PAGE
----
I’m writing these words in Denver International Airport. It’s 8:50pm. My flight, scheduled to leave for Minneapolis an hour ago, is delayed until 10:20pm.

Last week I wrote unkind words about the International Air Transport Association and the airline industry in general. They wouldn’t stoop this low to get revenge. Would they?

This isn’t another diatribe about the IATA, although I do have one more suggestion: Instead of tinier carry-on bags it might consider setting a seat engineering standard. What it is: Movable seats and a pay-by-the-inch ticket price. Pick your seat, pick your legroom, and seat spacing dynamically and automatically adjusts to fit.

Okay, there are probably less expensive ways to achieve the same goal, but this would be really cool, don’t you think?

Speaking of preferring really cool for cheaper solutions that achieve the same ends, how much is your Marketing Department spending on social media analytics to find out what your customers are saying about your products and services?

I’m not saying this is a bad investment. Far from it, although I’m far from unbiased. My employer, Dell, has been a pioneer in mining the social web to understand what customers are saying — so much so that Dell Services offers this as one of its consulting specialties.

So: Want to understand what your customers are saying about you? Great idea. Using analytics to do so? Call me.

But before you invest another dime in social media analytics, with us or anyone else, start with a cheaper, easier, and more reliable data source: Customer Service.

Customer Service is the Rodney Dangerfield of business departments. It gets no respect. Way too often its key metric is minimizing the cost per call, and as a result it’s too-often the place your customers go to be turned into your competitors’ customers.

It could and should be a lot more: The place Product Management goes to find out how to perfect your company’s products, and where Marketing goes to turn dissatisfied customers into your company’s best social media evangelists.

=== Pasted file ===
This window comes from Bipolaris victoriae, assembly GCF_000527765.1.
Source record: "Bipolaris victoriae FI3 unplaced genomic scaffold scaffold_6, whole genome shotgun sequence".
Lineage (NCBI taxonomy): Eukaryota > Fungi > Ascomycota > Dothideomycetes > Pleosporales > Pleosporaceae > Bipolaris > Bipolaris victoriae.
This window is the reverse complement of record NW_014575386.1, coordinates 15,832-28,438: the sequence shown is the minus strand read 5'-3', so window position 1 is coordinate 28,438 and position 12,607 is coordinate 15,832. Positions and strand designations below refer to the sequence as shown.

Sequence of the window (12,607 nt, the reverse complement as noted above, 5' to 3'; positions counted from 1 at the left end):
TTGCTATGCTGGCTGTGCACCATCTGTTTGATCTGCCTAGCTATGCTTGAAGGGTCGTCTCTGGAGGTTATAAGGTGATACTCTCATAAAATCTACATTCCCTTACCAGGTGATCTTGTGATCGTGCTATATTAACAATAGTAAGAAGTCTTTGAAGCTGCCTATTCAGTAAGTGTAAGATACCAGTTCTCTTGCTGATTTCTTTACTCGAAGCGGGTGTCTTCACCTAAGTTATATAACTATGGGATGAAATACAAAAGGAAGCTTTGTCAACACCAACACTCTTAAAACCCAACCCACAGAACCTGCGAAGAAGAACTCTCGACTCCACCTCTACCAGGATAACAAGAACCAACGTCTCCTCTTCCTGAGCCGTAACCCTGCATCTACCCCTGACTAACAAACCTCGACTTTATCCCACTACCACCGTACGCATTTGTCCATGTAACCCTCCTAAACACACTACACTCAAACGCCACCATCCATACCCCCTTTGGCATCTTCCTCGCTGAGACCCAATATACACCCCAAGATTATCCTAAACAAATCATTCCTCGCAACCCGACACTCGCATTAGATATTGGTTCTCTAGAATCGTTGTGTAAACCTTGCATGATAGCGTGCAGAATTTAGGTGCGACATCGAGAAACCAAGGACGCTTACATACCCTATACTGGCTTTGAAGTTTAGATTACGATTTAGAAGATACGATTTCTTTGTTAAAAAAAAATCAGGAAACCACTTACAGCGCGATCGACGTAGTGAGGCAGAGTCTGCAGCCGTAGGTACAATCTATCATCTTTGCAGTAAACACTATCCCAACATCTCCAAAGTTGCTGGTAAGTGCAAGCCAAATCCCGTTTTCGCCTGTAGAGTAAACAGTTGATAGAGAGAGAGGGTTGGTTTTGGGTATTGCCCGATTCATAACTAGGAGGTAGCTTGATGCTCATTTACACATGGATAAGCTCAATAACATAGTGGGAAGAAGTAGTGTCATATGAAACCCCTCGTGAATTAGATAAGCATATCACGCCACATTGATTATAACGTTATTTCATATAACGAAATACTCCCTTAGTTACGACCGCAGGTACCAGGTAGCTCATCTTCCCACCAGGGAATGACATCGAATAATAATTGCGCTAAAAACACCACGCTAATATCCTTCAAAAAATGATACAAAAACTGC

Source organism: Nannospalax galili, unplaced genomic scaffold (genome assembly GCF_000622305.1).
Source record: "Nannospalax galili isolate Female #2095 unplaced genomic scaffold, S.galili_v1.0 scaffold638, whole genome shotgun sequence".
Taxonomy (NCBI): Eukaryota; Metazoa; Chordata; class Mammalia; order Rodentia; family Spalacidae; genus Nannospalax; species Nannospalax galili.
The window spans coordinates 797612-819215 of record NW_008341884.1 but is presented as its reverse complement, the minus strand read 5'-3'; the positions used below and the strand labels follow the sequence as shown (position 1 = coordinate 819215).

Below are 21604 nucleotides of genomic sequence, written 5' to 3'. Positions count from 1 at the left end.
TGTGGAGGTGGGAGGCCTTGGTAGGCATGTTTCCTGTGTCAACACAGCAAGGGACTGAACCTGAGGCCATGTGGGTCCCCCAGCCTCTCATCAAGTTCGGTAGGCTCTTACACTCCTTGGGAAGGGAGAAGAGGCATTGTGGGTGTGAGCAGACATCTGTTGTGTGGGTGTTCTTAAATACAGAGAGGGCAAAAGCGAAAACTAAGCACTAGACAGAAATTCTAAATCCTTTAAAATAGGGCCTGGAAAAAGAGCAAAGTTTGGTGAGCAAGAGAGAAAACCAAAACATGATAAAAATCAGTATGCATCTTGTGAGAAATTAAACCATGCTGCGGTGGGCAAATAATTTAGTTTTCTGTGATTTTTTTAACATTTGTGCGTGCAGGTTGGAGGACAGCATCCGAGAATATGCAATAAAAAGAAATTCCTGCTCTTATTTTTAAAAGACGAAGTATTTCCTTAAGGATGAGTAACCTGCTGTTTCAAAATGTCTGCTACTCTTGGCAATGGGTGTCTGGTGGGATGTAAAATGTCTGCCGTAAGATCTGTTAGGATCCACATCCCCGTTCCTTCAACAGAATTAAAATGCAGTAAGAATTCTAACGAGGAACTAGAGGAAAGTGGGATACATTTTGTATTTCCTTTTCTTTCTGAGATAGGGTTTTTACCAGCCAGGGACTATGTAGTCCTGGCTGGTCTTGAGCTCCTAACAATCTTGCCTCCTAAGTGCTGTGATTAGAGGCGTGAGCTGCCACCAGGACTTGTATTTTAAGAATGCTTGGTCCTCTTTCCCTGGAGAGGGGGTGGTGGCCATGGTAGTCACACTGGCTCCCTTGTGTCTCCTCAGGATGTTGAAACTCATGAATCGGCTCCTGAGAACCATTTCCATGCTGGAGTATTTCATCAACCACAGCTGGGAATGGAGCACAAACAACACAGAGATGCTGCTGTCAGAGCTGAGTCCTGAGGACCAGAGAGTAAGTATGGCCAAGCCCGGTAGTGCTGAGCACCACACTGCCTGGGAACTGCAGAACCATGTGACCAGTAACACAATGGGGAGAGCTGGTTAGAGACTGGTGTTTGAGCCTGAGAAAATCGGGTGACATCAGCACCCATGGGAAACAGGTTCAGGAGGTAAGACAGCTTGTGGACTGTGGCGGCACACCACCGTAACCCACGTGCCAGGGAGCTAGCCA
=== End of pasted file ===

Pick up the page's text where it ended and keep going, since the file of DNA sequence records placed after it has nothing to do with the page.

Once upon a time there were two semi-reasonable excuses for not doing this. The first was organizational: Customer Service doesn’t usually report to either Marketing or Product Management. I lied about it being a semi-reasonable excuse

The second was that it would have been way too labor intensive, a matter of listening to a statistically significant sample of all of those calls that are “recorded for quality assurance purposes.”

Which isn’t exactly untrue, merely too-limited an explanation. They’re recorded to improve the quality of the Customer Service department, not of the products Customer Service services.

Okay, I lied about that being a semi-reasonable excuse, too, because the only labor needed would have been to ask every Customer Service agent to forward links to the recordings of those calls Marketing and Product Management might find useful.

But imagine this isn’t feasible for some reason. This is, what, 2015? And you’re what, IT? Have you got a deal for them.

See, in 2015 all those recorded-for-quality-purposes conversations between customers and customer service representatives are digital data, and the technology for transcribing them to text isn’t all that expensive. It isn’t perfectly accurate, but you don’t need perfectly accurate. You need accurate enough.

Accurate enough for what? For mining the text, of course. You don’t even need a lot of sophistication to mine it. Mostly you need a list of key words and phrases Marketing and Product Management can use to draw inferences.

This isn’t rocket science. It isn’t even data science. Yes, it’s a couple of blocks outside IT’s comfort zone of databases, screens and reports, but this being 2015 and all, any IT department that limits itself to databases, screens and reports is limiting itself to the ante in a game of winner-take-all poker. And any CIO who waits until Marketing or Product Management asks for something like this has mistaken the job for order taker at Denny’s all-you-can-eat breakfast buffet.

Why does this even have to be said?

The tragedy of IT history took place in the early 1980s, when CIOs believed the so-called thought-leaders who told them IT’s job was to be “business-driven” and as a result stopped doing their best to drive the business.

News flash: The ’80s are over. They’ve been over for 35 years. From this point forward (the only direction worth heading), the CIO’s job … and not only the CIO, but the job of everyone in IT … is suggesting ways technology can address business situations, not waiting for the phone to ring.

It isn’t that the phone won’t ring. It most assuredly will.

It will just be someone else’s phone.